New season means new choices for new mowers
May 11, 2010
By David Hayes
Go gas or electric, front-wheel or rear-wheel drive
Now that winter has finally relinquished its grasp on local weather, allowing a transition to spring, many homeowners have probably noticed the grass in the yard has grown out of control since last fall.
This leaves them to answer the question — is their mower up to the task or is it time for a new one?
Homeowners in the market for a new mower have myriad choices when it comes to lawn maintenance. Randy Byrd, floor associate at The Home Depot, lends his years of expertise to help steer potential buyers toward the right mower for the right yard.
The first question Byrd asks is the size of the yard, to help determine whether the homeowner needs a riding lawn mower or a push model.
“It matters if the yard is hilly or flat and if it’s just a 20-square foot patch in the suburbs,” Byrd said.
The general standard, unless you’re looking for extra exercise, is steer toward a push mower if it would take less than an hour. For those with large lawns, riding mowers come in the standard 42-inch deck (the width of the area blades cut) all the way up to 52 inches.
If going with a walking mower, the next decision to consider is push or self-propelled. Byrd said that while propelled mowers are growing in popularity, it still comes down to personal preference.
“Self-propelled mowers are pretty much all standard now,” he added.
So, the choice with propelled mowers is now like choosing options for a car — front-wheel or rear-wheel drive.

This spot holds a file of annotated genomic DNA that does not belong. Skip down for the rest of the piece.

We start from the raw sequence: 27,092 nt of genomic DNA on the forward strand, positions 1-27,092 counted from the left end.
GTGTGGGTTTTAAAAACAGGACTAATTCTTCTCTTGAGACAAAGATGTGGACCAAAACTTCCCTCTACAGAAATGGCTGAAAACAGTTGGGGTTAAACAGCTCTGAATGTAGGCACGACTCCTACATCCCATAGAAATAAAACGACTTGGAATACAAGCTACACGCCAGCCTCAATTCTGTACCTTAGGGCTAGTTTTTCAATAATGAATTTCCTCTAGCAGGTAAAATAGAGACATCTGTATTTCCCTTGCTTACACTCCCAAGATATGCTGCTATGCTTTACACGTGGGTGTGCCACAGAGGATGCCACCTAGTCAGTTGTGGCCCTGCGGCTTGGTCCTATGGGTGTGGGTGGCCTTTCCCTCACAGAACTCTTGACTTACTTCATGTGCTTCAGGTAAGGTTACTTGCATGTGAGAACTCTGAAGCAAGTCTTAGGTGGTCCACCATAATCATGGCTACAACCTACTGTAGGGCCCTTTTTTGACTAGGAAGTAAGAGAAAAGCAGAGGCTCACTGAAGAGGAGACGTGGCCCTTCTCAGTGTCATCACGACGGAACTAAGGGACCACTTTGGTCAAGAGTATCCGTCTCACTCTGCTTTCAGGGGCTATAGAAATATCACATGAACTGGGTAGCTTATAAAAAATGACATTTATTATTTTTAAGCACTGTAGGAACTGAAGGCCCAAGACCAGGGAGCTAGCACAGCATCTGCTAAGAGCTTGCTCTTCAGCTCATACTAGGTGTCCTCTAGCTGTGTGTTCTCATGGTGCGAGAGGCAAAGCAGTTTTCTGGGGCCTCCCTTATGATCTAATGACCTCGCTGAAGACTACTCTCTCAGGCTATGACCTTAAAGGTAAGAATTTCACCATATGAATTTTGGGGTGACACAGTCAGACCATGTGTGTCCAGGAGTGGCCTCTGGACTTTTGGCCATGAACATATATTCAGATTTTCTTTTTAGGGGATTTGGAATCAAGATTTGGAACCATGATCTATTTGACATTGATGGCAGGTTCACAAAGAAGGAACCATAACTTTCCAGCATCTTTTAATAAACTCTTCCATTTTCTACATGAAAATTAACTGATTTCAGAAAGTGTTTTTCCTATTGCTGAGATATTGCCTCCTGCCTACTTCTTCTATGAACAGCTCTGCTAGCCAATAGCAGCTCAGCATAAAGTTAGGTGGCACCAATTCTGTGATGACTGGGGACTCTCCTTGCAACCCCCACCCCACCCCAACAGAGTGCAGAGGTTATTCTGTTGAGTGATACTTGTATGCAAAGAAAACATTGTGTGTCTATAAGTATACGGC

“Rear-wheel drive is easier to handle, but isn’t as powerful going up a hill or going through tall grass,” Byrd explained.
The latest trend in motorized mowers is the hydrostatic engine.
“It’s the big thing now,” Byrd said. “There’s no shifting speeds, just like an automatic car.”
Next, there’s the decision to go with the standard gas engine or side with the growing number of owners who choose electric. While electric mowers have been around a while, a growing number are battery powered, so no more 100-foot extension cords trailing behind the mower.
Byrd said even the batteries are getting better each year.
“Most batteries used to last about 30 minutes, but we have one mower with a 48-volt cordless that lasts up to two hours,” he said.
And for the truly conscientious looking for the lowest carbon footprint, the mower market features a solar-powered model. But it’s not readily available at many home improvement stores yet.
For homeowners who choose to stick with a gas mower, Bryd reminds them to change the fuel every so often if the mower has sat idle.
“The gas we use these days has so much ethanol in it, it could ruin the mower if you leave it in too long,” he said.
Newer technology is even reaching underneath with the blades. Bryd said most mowers feature di-cut blades that cut grass on both sides, requiring less change outs during the life of the mower.
Once the mower is chosen and put to use, don’t forget the next step in lawn care — lawn maintenance.
“Organic fertilizer is getting big,” Byrd said. “It still has nitrogen, but no chemicals, making it safer for the pets and for nearby lakes with no chemical runoff.”
Another step he recommends is adding a soil sweetener to the lawn, which reduces the amount of PH.
“A high PH in the soil is the reason so many people get so many weeds in their lawn,” he said. “Adding a sweetener, which has lime, once or twice a year for two or three years can permanently lower the soil PH. The homeowner would never have to use weed killer again on the yard.”
If homeowners still have questions about what’s best for their yard, Bryd said many home improvement stores, like The Home Depot, have a garden club on their website to submit questions and receive easy answers.
David Hayes: email@example.com, 392-6434, ext. 237. Comment at www.issaquahpress.com.